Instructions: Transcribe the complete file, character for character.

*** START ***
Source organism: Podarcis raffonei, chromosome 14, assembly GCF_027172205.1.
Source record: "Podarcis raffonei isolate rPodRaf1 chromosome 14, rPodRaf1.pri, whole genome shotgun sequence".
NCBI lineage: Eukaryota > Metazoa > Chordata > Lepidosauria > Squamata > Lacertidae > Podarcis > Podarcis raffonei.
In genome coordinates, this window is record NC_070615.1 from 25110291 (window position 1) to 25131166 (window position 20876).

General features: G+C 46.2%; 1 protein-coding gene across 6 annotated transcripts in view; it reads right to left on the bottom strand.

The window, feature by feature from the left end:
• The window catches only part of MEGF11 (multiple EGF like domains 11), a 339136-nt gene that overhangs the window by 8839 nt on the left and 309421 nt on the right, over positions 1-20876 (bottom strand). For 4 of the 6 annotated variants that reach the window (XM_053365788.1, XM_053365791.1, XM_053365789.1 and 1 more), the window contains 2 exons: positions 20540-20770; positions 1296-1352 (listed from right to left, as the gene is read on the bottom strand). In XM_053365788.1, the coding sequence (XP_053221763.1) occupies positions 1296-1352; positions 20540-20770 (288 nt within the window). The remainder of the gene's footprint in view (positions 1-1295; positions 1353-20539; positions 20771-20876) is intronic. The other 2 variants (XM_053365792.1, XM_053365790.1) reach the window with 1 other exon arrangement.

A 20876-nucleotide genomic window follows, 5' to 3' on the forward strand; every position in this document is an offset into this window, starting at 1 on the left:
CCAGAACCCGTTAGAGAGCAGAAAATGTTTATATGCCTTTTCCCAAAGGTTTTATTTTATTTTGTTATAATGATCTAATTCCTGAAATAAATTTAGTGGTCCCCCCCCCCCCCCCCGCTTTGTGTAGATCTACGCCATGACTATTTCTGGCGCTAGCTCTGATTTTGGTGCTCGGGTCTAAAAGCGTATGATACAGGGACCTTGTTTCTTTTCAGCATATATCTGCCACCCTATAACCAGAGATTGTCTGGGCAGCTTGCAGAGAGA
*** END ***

Source organism: Podarcis raffonei, chromosome 14, assembly GCF_027172205.1.
Source record: "Podarcis raffonei isolate rPodRaf1 chromosome 14, rPodRaf1.pri, whole genome shotgun sequence".
NCBI lineage: Eukaryota > Metazoa > Chordata > Lepidosauria > Squamata > Lacertidae > Podarcis > Podarcis raffonei.
In genome coordinates, this window is record NC_070615.1 from 25110291 (window position 1) to 25131166 (window position 20876).

General features: G+C 46.2%; 1 protein-coding gene across 6 annotated transcripts in view; it reads right to left on the bottom strand.

The window, feature by feature from the left end:
• The window catches only part of MEGF11 (multiple EGF like domains 11), a 339136-nt gene that overhangs the window by 8839 nt on the left and 309421 nt on the right, over positions 1-20876 (bottom strand). For 4 of the 6 annotated variants that reach the window (XM_053365788.1, XM_053365791.1, XM_053365789.1 and 1 more), the window contains 2 exons: positions 20540-20770; positions 1296-1352 (listed from right to left, as the gene is read on the bottom strand). In XM_053365788.1, the coding sequence (XP_053221763.1) occupies positions 1296-1352; positions 20540-20770 (288 nt within the window). The remainder of the gene's footprint in view (positions 1-1295; positions 1353-20539; positions 20771-20876) is intronic. The other 2 variants (XM_053365792.1, XM_053365790.1) reach the window with 1 other exon arrangement.

A 20876-nucleotide genomic window follows, 5' to 3' on the forward strand; every position in this document is an offset into this window, starting at 1 on the left:
CCAGAACCCGTTAGAGAGCAGAAAATGTTTATATGCCTTTTCCCAAAGGTTTTATTTTATTTTGTTATAATGATCTAATTCCTGAAATAAATTTAGTGGTCCCCCCCCCCCCCCCCGCTTTGTGTAGATCTACGCCATGACTATTTCTGGCGCTAGCTCTGATTTTGGTGCTCGGGTCTAAAAGCGTATGATACAGGGACCTTGTTTCTTTTCAGCATATATCTGCCACCCTATAACCAGAGATTGTCTGGGCAGCTTGCAGAGAGA